ChemWeb Newsletter

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The Alchemist gets the beat from a laser charger for cardiac pacemakers, this week, while finding out how to sculpt a molecular trap for nanoparticles. In biomedicine, scientists have homed in on the factors influencing the cancer enzyme and theoretical physical-organic chemistry, benzene reveals new secrets about its aromatic breathing. A major development for miners could help reduce the incidence of silicosis, we hear, and among this year's AAAS fellows are two chemists from New York University.




A team of researchers at the University of Connecticut and the US Air Force Research Laboratory has used DNA electrospinning to produce nanofibers that incorporate two different fluorescent dye molecules. The structure allows energy to be passed from one dye to the other efficiently - fluorescence resonance energy transfer (FRET). The color of the resulting fluorescence dependent on the ratio of the two dyes. Writing in Angewandte Chemie, Gregory Sotzing and colleagues explain how they have now produced full-spectrum white light using this approach. The emergence of this and similar devices from the fields of optoelectronics, photonics, and nanoscience could lead to optimized materials for electromagnetic energy manipulation.





Molecular cages have always been of interest to chemists. Now, a team at the University at Buffalo has sculpted a novel cage using bottlebrush molecules that form tiny, organic tubes whose interior walls carry a negative charge. Such a structure might selectively encapsulate positively charged particles. The team was also able to tailor the precise size of their traps too. Writing in the Journal of the American Chemical Society, they explain how they could capture particles just 2.8 nanometers in diameter, while excluding particles just 1.5 nanometers bigger. The team says their traps could be used in purification and separation processes for nanotechnology.





Researchers at the University of Montreal, Canada, have used novel microscopy techniques to visualize in living cells the behavior of the enzyme responsible for keeping cell replication in check, the enzyme telomerase. Telomerase snips the ends of the telomeres at the ends of DNA at each cell replication so that a cell can only replicate a limited number of times. In cancer this process goes awry allowing uncontrolled cell replication. Pascal Chartrand and colleagues have now homed in on precisely what happens when telomerase is active. They have now identified regulatory factors that restrain the activity of telomerase within a narrow time window when the cell is dividing. Such insights might ultimately allow medicinal chemists to target those factors or telomerase itself to block cancerous replication.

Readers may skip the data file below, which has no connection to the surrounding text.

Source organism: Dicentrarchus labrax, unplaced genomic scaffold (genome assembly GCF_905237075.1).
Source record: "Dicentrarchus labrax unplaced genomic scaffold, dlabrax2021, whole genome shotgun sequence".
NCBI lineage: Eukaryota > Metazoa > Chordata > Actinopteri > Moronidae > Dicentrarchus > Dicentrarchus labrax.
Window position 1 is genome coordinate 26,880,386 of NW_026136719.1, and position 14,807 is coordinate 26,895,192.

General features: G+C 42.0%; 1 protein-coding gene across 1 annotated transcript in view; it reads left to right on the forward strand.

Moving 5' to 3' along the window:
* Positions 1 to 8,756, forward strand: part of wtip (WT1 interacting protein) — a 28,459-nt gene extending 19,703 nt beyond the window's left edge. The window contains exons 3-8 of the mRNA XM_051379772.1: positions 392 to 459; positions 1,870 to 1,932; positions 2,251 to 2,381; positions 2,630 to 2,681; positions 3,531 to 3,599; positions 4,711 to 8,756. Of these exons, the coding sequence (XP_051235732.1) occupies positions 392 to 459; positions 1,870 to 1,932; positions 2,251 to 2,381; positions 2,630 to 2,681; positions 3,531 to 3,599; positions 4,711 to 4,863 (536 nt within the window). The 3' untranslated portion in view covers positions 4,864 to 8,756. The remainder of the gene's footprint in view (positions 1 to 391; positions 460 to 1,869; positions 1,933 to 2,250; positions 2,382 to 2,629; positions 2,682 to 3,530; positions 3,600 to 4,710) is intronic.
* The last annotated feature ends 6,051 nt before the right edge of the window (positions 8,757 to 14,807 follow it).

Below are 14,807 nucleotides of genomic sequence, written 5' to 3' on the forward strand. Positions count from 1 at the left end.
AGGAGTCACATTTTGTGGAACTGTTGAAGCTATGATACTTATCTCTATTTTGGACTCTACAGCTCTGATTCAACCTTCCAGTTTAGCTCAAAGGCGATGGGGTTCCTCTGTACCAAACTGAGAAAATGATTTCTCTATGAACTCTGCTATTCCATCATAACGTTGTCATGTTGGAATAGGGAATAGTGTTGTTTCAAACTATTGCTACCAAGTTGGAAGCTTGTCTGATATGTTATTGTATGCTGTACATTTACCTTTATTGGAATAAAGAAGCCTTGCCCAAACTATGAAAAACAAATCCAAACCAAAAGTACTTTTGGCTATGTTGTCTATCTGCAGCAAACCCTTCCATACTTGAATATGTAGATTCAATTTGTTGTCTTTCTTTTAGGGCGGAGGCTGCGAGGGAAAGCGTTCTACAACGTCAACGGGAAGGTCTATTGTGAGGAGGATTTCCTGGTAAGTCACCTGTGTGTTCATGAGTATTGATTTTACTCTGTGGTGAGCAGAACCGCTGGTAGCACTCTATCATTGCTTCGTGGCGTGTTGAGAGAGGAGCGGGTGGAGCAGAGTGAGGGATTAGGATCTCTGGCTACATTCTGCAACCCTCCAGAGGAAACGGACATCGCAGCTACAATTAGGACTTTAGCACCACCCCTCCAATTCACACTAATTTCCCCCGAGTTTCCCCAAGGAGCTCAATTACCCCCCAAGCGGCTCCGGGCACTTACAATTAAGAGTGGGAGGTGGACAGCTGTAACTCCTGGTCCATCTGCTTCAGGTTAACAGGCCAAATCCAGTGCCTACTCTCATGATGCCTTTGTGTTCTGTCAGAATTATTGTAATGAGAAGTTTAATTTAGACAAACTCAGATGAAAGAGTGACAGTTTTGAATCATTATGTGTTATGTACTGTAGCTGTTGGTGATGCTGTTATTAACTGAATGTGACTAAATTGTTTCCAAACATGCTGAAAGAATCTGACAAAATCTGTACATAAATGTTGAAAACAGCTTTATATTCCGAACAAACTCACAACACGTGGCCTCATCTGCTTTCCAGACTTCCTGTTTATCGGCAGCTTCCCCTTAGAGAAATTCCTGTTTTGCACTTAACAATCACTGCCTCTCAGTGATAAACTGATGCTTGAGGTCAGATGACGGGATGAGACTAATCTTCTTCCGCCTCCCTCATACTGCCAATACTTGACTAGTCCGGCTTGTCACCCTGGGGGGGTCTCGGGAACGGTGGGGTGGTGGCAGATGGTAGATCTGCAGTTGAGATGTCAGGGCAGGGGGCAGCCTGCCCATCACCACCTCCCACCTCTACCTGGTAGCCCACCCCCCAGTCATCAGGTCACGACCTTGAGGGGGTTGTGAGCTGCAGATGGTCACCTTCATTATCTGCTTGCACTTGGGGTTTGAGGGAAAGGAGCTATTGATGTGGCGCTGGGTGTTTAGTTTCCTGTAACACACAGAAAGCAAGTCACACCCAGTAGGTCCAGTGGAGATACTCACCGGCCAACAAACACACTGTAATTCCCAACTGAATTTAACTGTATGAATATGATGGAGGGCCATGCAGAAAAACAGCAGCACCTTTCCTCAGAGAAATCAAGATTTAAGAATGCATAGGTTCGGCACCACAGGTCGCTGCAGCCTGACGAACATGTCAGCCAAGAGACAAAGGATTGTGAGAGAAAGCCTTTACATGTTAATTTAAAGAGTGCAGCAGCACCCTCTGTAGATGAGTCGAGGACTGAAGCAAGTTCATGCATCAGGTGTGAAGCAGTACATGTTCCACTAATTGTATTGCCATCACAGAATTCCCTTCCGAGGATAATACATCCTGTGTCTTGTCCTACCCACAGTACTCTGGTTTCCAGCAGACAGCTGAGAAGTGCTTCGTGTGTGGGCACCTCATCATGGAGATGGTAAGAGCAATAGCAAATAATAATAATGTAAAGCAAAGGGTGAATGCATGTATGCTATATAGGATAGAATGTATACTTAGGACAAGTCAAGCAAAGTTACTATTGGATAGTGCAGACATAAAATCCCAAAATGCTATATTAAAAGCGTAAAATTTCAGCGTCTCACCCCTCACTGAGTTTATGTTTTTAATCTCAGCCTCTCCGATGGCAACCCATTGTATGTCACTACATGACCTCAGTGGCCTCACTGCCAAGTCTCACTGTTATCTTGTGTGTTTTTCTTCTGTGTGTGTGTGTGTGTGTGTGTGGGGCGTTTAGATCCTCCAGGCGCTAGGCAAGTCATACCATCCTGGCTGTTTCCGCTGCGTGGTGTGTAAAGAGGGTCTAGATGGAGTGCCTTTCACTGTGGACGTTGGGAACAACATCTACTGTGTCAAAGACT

Friedrich Kekulé's apocryphal daydream of a tail-eating snake led him to the cyclic structure of the benzene molecule, the only way, he reasoned, that six carbon atoms and six hydrogen atoms could sit comfortably together and display the molecule's known properties. Chemists ever since have been fascinated by the benzene molecule whether the standalone compound or the ring embedded in millions of different compounds. However, it still continues to surprise and a new theoretical study by David Bean and Patrick Fowler of the University of Sheffield, UK, now reveals how the aromaticity of the molecule ebbs and flows as the ring breathes. Their discovery takes us another step closer to a full understanding of how aromaticity affects stability and the reactivity of the benzene ring.





A portable near-infrared detector can measure levels of silica in coal dust, according to Arthur Miller at the National Institute for Occupational Safety and Health, Spokane, and colleagues. The device could be useful in instigating appropriate protection for miners potentially exposed to silica, which can lead to the fatal condition silicosis through inhalation of microscopic particles of the substance. The device could be used to inform immediate adjustments to the mining process so reducing the risk of disease and death, Miller suggests.





Chemists Zlatko Bacic and Michael Ward of New York University have been selected by the American Association for the Advancement of Science (AAAS) as 2011 Fellows. Bacic, works in theoretical and computational chemistry, and was recognized for distinguished contributions in creating computer models of how small molecules interact, with a particular focus on clusters and behavior in tiny cavities. Ward was cited for distinguished contributions to solid state chemistry and materials science, for his service as an editor of the journal Chemistry of Materials, and for his role as director of two NSF-supported research centers.